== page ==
World and Nation

Vatican signals more tolerance toward gays and divorce

VATICAN CITY — In a marked shift in tone likely to be discussed in parishes around the world, an assembly of Catholic bishops convened by Pope Francis at the Vatican released a preliminary document Monday calling for the church to welcome and accept gay people, unmarried couples and those who have divorced, as well as the children of these less traditional families.

The bishops’ report, released midway through a landmark two-week meeting, does not change Roman Catholic doctrine or teaching,

The report will now be subjected to fierce debate and revision at the assembly.

But it is the first signal that the institutional church may follow the direction Francis has set in the first 18 months of his papacy, away from condemnation of unconventional family situations and toward understanding, openness and mercy.

The 12-page report, written by a committee picked by Francis, says that without abandoning church teaching on the sacrament of marriage, pastors should recognize that there are “positive aspects of civil unions and cohabitation.”

That is a striking departure from traditional Catholic preaching that such couples are “living in sin.”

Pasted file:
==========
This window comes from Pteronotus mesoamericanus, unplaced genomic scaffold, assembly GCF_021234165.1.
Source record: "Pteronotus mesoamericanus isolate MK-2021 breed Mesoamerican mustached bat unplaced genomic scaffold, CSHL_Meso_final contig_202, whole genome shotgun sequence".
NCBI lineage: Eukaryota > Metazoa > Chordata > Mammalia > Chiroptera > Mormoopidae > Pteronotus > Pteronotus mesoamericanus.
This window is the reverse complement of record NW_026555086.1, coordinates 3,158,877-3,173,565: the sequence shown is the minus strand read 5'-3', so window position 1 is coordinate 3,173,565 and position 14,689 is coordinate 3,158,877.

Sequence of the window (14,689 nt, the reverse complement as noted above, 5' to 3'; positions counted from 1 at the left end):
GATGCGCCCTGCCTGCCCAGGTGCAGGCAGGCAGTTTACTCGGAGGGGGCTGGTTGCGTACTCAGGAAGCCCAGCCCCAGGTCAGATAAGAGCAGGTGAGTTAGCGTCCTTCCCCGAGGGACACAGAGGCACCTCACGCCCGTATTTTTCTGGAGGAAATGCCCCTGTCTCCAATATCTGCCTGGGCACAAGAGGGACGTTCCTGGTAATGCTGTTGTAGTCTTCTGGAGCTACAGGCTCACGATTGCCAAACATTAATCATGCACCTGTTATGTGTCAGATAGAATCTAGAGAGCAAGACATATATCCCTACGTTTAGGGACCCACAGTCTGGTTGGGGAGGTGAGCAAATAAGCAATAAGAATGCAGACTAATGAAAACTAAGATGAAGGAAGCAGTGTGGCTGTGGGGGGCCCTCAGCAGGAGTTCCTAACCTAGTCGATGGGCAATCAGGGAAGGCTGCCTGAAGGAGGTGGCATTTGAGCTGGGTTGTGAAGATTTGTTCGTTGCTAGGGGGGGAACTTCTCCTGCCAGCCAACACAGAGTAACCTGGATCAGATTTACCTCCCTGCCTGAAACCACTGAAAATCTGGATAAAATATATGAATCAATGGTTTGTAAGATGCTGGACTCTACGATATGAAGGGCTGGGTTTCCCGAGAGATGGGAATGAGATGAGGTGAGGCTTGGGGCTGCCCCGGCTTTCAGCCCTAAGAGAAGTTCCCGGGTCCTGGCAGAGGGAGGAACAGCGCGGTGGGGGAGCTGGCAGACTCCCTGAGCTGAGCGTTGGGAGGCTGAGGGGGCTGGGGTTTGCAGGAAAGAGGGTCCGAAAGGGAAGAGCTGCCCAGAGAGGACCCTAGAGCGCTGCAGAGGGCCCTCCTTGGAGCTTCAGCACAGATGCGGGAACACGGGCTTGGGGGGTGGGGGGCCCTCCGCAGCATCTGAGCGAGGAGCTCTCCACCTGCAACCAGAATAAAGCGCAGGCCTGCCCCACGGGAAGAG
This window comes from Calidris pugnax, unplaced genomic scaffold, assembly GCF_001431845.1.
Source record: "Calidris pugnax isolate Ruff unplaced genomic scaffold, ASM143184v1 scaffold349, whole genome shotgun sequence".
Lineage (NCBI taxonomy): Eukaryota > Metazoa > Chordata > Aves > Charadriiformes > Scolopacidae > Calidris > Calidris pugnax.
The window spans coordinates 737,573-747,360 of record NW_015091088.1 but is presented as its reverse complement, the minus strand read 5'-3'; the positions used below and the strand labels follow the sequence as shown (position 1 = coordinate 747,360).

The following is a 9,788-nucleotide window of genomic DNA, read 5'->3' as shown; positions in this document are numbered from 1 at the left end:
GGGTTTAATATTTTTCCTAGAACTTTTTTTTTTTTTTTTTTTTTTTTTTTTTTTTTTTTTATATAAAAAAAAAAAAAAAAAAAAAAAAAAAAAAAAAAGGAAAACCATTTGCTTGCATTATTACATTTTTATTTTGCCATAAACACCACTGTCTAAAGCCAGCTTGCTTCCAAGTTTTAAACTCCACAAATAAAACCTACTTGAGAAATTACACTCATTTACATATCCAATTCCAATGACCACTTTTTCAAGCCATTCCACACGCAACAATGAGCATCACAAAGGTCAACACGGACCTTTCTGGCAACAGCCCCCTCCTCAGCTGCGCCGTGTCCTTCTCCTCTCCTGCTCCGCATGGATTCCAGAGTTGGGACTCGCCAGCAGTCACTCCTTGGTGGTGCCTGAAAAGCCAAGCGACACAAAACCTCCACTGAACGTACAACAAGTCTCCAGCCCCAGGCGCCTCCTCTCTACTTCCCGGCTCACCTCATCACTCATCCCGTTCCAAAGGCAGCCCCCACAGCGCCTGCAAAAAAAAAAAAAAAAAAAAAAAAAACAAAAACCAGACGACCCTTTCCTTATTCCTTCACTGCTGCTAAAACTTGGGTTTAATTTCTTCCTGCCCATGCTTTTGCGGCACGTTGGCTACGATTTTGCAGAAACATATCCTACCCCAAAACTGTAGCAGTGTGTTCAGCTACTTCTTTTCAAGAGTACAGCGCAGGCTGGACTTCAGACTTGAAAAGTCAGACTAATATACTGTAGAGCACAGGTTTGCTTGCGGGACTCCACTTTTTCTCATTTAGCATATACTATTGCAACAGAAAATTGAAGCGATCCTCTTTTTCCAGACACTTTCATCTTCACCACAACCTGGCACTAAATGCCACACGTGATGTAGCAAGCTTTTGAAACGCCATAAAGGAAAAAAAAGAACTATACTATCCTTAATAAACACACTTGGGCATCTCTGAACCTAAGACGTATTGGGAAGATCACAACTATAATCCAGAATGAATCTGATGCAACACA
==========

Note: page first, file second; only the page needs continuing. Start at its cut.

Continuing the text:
The report also says that gay people have “gifts and qualities to offer to the Christian community,” and that some gay couples provide one another “mutual aid to the point of sacrifice” as well as “precious support in the life of the partners.”

The document was read aloud to the nearly 200 bishops gathered at the synod, as the assembly is called.

The reading was followed by responses and objections from 41 bishops in the synod hall, a portent of disputes to come.

Archbishop Bruno Forte, the synod’s special secretary, said in a news conference afterward that while the church does not condone gay unions or gay marriage, it must “respect the dignity of every person.”

“The fundamental idea is the centrality of the person independently of sexual orientation,” he said.

The report will now be discussed and modified in the next week by working groups of bishops who will scrutinize each section, and then a final report will be issued after the synod to be disseminated and discussed in churches worldwide over the upcoming year.

There will be a second synod in Rome next October, but in the end, after all the consultation and debate, it is Pope Francis who will ultimately set the course.